Any questions should be referred to John Jennings.

SEC Chairman to Appear Before House Financial Services Committee

On October 5 at 12:00 p.m. the House Committee on Financial Services will conduct an oversight hearing of the Securities and Exchange Commission (SEC), with SEC Chairman Gary Gensler as the sole witness. According to the memorandum announcing the hearing, the Committee will cover a range of issues before the SEC including gamification, digital assets, regulation of cryptocurrencies, and environmental, social, and governance (ESG) disclosures. Several proposed pieces of legislation have also been included in the memorandum, including proposals that would provide reliable funding to the SEC’s Office of Investor Advocate, establish minimum listing standards for stock exchanges relating to corporate governance, whistleblower protections, prohibitions on recommending SPACs that “grant high percentage of ‘promote’ to sponsors to retail investors, and additional grant moneys to enhance protections of senior investors.

IRI will monitor the hearing and provide an update in the next edition of GAU.

Any questions should be referred to John Jennings.

Senate Commerce Committee Examined Data Privacy during Hearing

The Senate Committee on Commerce held a hearing on September 29 entitled “Protecting Consumer Privacy” to examine “how to better safe guard consumer privacy rights” through the possible creation of a privacy bureau at the Department of Commerce and comprehensive federal law. Committee Chairwoman Maria Cantwell (D-WA) noted that 140 million people have been impacted by data breaches a year for the last five years and that she cosponsored the Consumer Online Privacy Rights Act in 2019 which would establish a privacy bill of rights, create new data security protections, offer consumers a private right of action, and enable the Federal Trade Commission to enforce and modify the law as technology evolves. The Committee’s leading Republican, Senator Roger Wicker (R-MS), used his opening statement to call for national data privacy law and highlighted the SAFE DATA Act, which was introduced in July as a “starting point to resume negotiations” with his colleagues on the committee. Historically, Democrats and Republicans have agreed that federal data privacy legislation is necessary but disagree on enforcement mechanisms and whether to leave room for more stringent state law to build on federal standards or not. IRI will continue to monitor negotiations on data privacy legislation.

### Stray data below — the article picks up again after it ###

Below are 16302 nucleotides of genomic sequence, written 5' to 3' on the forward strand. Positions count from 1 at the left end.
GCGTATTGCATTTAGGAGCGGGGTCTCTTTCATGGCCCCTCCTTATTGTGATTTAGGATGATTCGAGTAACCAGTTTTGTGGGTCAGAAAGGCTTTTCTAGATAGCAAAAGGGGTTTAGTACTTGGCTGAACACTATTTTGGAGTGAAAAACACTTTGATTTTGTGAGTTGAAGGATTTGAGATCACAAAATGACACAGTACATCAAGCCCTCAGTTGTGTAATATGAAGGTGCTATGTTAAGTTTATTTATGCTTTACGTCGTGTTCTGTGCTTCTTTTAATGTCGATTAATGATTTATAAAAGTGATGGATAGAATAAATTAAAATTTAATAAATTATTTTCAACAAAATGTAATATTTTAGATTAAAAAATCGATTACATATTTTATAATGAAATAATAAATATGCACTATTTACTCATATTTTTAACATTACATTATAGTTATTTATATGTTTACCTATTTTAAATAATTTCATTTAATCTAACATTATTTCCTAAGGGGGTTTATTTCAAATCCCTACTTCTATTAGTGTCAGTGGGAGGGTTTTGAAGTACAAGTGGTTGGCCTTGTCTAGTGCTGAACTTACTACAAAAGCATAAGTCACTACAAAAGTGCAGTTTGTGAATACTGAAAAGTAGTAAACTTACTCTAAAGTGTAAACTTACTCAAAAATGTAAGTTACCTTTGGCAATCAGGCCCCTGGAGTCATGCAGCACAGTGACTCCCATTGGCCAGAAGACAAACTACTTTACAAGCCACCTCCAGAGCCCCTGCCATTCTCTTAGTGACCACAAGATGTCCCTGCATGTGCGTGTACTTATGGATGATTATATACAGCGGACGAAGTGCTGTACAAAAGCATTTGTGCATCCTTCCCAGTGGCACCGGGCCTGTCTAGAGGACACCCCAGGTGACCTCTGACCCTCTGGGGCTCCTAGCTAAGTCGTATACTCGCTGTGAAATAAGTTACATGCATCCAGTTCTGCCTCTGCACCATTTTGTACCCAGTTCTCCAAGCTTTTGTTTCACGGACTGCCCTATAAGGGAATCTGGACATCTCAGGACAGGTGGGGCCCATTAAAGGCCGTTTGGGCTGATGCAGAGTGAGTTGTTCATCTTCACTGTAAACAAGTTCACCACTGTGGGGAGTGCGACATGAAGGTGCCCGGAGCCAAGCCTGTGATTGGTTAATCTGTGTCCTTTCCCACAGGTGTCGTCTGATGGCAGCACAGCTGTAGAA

Any questions should be referred to John Jennings.



IRI Submits Comments on SEC’s RFI on Digital Customer Engagement Practices


IRI submitted comments to the SEC on October 1, in response to its Request for Information (RFI) on digital customer engagement practices (DEPs) of broker-dealers and investment advisers. The RFI is primarily focused on DEPs such as behavioral prompts, differential marketing, and game-like features (commonly referred to as “gamification”), as well as analytical and technological tools used in connection with these DEPs and the use of technology to develop and provide investment advice.


IRI’s letter seeks to distinguish IRI’s members’ use of DEPs from firms like Robinhood that engage directly with and market to retail investors without the involvement of financial advisors. Based on feedback from our Ops & Tech community, we understand that IRI members generally do not use DEPs in order to side-step a financial advisor. In addition, our letter sets forth that the SEC and other regulators should not make any changes to the definition or interpretation of the term “recommendation.” Reg BI and related rules and guidance from the SEC and FINRA, as well as existing statutory mandates under the Investment Advisers Act already provide sufficient investor protection with respect to DEPs and sufficient clarity as to the difference between “education” and “recommendations.” Any changes to this well-established framework would have a chilling effect on our members’ ability to produce, distribute and advance educational materials related to investments generally, and the use of DEPs, specifically.